18 March 2005

Wooley goes "hog" wild 

Frankly, if Robert Wooley wants to spend the taxpayer dollars covering his car allowance on an expensive truck, I don't really give a damn one way or the other. His crime here is that the truck he picked is just so unbelievably tacky.


Sen. David Vitter, R-La., voted against both amendments. Vitter said he was tempted to vote to allow the federal government to bargain with drug makers because he is so frustrated with the high costs of prescriptions, but he ultimately worried that it would lead to Canadian-style government price controls.

Didn't David Vitter reintroduce legislation this year that would open the door for drug reimportation? So we can reimport their drugs after they've set their own controls, but we shouldn't be able to negotiate for prices ourselves? Considering this and that despite being against casino gaming he can take money from casino lobbyists, it seems that David Vitter's entire philosophy of governance is that it's okay to profit off things that we believe are wrong so long as we don't do it said wrong thing ourselves. Say what you will, at least this guy is consistent. It must be that Rhodes Scholarship.


In honor of Tack Minor's pitiful display of skills on behalf of LSU last night I had planned to make this week's game the Atari 2600 version of "Basketball", which may have had the distinction of being the only game Atari made that was actually worse than "E.T." Alas, the game is nowhere to be found in the vast reaches of the World Wide Interwebs.

Instead, I bring you this awful shockwave rendition of a "shootout" game common to your nearest arcade or sports bar. It's difficult enough that you might believe you yourself were out of the floor taking on the UAB Dragons last night.

17 March 2005

Culture of violence 

West Bank schools aren't even safe. This is awful, but thank God the injury doesn't appear to be serious. New Orleans public schools have enough problems without the gangland style turf wars that we've been growing all too accustomed to lately.
Police chief Eddie Compass said the shooting resulted from an ongoing dispute among students. The victim, however, was not involved in the dispute, Compass said, describing him as an innocent bystander.
The truly sad thing is that it appears that the innocent bystanders are being harmed at least as often as the "targets" of such violence.

A bit more at WWL.

Vitter fighting for our rights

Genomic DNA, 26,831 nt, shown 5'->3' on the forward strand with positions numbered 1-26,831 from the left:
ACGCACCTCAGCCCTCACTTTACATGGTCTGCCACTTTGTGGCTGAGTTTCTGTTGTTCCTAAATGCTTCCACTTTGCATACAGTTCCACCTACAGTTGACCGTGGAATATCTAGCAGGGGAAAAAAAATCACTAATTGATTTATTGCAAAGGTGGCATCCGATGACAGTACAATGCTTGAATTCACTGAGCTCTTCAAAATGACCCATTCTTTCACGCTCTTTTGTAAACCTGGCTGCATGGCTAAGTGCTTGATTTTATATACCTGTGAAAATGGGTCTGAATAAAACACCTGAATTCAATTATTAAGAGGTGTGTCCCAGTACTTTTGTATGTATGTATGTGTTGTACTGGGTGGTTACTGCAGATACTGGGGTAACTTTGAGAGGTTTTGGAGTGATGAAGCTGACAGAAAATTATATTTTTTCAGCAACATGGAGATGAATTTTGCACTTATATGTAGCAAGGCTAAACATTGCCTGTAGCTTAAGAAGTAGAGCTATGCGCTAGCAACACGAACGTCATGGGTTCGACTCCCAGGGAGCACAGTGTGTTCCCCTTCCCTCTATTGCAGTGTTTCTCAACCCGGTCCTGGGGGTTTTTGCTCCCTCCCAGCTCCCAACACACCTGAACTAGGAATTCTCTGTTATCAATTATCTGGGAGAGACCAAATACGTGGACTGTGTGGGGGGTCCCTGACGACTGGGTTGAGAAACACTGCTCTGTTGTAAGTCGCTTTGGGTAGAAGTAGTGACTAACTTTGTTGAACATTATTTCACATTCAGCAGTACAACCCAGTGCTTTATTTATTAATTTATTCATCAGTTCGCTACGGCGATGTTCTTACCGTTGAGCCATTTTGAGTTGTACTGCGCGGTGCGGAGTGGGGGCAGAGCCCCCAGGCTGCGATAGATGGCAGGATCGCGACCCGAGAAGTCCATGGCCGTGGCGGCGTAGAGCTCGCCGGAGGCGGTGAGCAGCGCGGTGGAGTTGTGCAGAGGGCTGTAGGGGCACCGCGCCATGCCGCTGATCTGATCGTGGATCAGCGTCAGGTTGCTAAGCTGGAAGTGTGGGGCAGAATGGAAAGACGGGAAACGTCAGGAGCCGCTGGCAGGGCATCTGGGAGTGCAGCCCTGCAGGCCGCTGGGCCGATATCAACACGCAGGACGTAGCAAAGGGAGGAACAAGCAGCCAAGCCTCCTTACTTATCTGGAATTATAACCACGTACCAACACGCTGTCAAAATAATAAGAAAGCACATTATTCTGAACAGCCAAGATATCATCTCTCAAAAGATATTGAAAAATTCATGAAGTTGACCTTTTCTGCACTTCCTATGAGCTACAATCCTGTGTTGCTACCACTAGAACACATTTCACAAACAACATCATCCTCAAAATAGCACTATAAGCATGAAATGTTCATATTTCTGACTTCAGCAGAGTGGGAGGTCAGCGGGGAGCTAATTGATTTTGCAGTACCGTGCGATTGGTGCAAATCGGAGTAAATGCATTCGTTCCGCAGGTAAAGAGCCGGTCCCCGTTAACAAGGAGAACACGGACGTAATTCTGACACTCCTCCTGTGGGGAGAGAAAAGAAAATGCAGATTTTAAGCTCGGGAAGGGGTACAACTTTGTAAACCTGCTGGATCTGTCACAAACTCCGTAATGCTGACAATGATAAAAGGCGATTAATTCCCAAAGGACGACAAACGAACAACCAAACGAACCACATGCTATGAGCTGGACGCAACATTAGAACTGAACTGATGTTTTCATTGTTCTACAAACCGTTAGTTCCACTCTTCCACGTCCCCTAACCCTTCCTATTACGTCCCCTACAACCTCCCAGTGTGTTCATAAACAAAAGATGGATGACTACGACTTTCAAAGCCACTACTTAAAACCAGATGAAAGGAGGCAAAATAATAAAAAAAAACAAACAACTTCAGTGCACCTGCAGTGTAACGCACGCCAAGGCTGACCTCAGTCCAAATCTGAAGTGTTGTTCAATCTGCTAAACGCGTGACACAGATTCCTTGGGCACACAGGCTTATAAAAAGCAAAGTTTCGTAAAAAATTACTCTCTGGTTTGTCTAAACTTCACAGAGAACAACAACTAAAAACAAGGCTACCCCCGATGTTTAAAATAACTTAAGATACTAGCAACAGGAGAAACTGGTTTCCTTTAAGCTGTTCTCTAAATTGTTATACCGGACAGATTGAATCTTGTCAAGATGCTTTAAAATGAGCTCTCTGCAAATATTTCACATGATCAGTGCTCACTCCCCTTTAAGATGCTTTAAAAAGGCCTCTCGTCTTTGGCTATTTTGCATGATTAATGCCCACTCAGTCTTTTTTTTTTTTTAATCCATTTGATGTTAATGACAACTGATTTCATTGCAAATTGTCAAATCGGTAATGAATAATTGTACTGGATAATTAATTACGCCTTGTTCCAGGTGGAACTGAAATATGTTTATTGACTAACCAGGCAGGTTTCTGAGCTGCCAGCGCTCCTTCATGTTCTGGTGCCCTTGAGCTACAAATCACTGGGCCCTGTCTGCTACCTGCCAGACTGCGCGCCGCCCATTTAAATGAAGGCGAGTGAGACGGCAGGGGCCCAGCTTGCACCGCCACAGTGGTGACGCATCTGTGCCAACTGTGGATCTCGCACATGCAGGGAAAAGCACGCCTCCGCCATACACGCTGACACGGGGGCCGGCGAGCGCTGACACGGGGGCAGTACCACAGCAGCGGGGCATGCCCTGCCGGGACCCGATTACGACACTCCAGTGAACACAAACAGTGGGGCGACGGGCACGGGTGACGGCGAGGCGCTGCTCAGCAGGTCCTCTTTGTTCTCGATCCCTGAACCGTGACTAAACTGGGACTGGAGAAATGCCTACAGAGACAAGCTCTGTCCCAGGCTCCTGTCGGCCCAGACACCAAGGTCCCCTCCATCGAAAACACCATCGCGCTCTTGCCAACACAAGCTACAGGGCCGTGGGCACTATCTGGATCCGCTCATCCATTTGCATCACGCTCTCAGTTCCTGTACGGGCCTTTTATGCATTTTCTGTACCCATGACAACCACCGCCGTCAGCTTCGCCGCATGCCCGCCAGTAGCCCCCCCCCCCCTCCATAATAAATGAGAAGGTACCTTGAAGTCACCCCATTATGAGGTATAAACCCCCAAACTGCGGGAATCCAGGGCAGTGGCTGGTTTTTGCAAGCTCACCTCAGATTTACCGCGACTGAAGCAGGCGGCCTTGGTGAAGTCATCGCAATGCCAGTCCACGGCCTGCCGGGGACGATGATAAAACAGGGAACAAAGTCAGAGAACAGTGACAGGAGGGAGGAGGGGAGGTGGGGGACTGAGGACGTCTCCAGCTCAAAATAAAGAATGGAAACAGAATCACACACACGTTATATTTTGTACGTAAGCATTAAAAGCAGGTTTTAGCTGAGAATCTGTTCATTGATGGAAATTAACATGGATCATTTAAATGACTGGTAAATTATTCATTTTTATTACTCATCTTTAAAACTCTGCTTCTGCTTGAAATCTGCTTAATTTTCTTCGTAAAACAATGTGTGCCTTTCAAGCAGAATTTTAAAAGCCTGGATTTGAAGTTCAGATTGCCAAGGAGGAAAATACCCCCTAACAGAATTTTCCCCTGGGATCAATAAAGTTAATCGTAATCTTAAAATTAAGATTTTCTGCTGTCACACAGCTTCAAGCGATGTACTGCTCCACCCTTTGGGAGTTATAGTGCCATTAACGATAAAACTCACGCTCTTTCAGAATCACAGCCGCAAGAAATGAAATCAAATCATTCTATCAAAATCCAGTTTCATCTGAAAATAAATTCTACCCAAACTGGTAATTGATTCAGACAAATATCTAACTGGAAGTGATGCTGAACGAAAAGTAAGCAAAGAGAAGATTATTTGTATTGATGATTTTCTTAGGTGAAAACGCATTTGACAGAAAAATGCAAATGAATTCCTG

His long standing feud with cronyism and corruption takes another all-too-expected turn. As far as I know, his office is still taking tips from concerned citizens.

Let me put this in simple terms. No matter how long David Vitter has opposed gaming in Louisiana, he now admits that he knew at the time of his fundraiser that he was taking money from a tribe profiting off the practice. This same tribe stood to gain a boat load of money by maintaining their supremacy in the casino market in Louisiana. Vitter apparently thinks its okay for him to profit off of the gambling industry in this state to the tune of God only knows how much money, and that it's okay to give the lobbyist who helped raise the money the pen and paper that would write the legislation meant to stifle further competition. Isn't that like a textbook definition of "cronyism?" Quoth the Pic, but buried in the last paragraph of the article:
Roll Call reported earlier this month on one other connection between Vitter and Abramoff. It said that when Vitter was drafting legislation to insert into the Interior Department appropriations bill, he turned to Abramoff's law firm for assistance. Vitter said he sought assistance from the firm because it had expertise in Indian gambling issues.

Heaven Help Us 

The Hineston, Louisiana (apparently a "rural" town somewhere under the watchful eye of the Alexandria Town Talk news team) chapter of the young Republicans--read, "the entire student body of Oak Hill High School"--don't think much of the first amendment or dissent. Now one tends to make too much of the attitudes about "freedom" of fifteen year olds. The fact of the matter is that for all the talk that "the children are our future," whatever beliefs and attitudes teenagers harbor, they tend to change dramatically the further people get away from adolescence. What is distressing is that this really does seem to be a national trend, and there are problably a thousand reasons for it, but the current state of our political discourse can't help things too much.

We on the left love to talk about the frighteningly exclusionary tactics of the Republican media machine. Without fail you can count on Rush Limbaugh and Sean Hannity and their clones to explain why people to the right of Joe Lieberman are the "only people serious enough" to discuss our nation's foreign policy. These people dominate the airwaves and they are essentially unchallenged voices for millions of Americans and their children.

The left have our own versions of these nutcases, but with the exception of Michael Moore, there probably isn't a one who commands even close to the following that third-rate show hosts like John Ziegler directs.

Whatever the case, the gusto with which the students of Oak Hill wish to stifle the press really is pretty shocking:
The class of Oak Hill students, who all read a newspaper daily in class, revealed their concerns that the media has too much power, sometimes reporting too much personal information about people, including people who commit minor crimes.

The Oak Hill students also believe the media should censor itself to preserve national pride. Most in the class agreed people shouldn't be able to disagree or disrespect the President in the media -- they all said they're Republicans.

"If Americans don't support him, you can't run a country," said Kayla Smith.
Sigh. Even the fascist tendencies of high school students surprises me less than the fact that an Alexandria high school actually has a student chapter of the ACLU. Read Bolton High School senior Cory Struble mount a defense of the 1st Amendment in the pages of the same rag here.

Quote of the day 

First things first. Thanks to the few of you who inquired about my health in emails, but your worry is unwarranted. It's just been too busy around here to really find the energy to tend to this website. I have some ideas for future posting that can be done without my attention, but they may not quite pan out.